## Incomplete theory

Let $T$ be a theory which is consistent and $\omega$-inconsistent, how to prove that $T$ is $\omega$-incomplete?

Recall: A theory $T$ is $\omega$-incomplete if there is a formula $A$ with only one free variable such that the theoy $T$ proves $A(\bar{n})$ for all natural number $n$ but it doesn't prove $\forall x A(x)$. ($\bar{n}$ is the numeral of $n$)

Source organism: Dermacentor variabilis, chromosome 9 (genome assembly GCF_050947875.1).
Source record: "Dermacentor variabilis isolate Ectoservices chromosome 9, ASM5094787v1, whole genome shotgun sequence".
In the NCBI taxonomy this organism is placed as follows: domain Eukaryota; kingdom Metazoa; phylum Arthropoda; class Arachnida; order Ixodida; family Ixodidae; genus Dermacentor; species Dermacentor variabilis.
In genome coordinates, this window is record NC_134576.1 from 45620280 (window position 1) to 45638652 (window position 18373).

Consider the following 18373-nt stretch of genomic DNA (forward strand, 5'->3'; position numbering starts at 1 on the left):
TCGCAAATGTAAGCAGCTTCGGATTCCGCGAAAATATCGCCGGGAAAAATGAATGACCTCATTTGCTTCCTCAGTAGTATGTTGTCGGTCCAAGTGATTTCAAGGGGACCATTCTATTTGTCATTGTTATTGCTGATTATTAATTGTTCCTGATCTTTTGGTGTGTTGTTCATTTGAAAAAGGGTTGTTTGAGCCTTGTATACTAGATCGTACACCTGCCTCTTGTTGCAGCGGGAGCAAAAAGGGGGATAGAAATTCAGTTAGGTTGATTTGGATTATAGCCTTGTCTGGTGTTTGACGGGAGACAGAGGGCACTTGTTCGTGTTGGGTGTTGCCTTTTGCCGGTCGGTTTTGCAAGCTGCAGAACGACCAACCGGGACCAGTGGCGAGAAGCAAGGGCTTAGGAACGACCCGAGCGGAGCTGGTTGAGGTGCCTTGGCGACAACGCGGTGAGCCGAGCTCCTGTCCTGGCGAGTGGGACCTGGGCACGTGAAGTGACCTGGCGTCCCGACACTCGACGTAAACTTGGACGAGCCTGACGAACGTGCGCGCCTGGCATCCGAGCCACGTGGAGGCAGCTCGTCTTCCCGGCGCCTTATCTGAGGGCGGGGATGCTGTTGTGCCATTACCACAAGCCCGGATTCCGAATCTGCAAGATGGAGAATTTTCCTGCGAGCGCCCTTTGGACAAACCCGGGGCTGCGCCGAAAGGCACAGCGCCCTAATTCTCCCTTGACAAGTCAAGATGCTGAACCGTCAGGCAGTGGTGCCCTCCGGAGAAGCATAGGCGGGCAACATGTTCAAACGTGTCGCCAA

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This is a trivial consequence of the definition of an ω-inconsistent theory. There is a formula $A$ such that $T$ proves $A(\overline n)$ for every natural $n$, as well as $\exists x\,\neg A(x)$. Then $T$, being consistent, can't prove $\forall x\,A(x)$. – Emil Jeřábek Mar 9 2011 at 15:18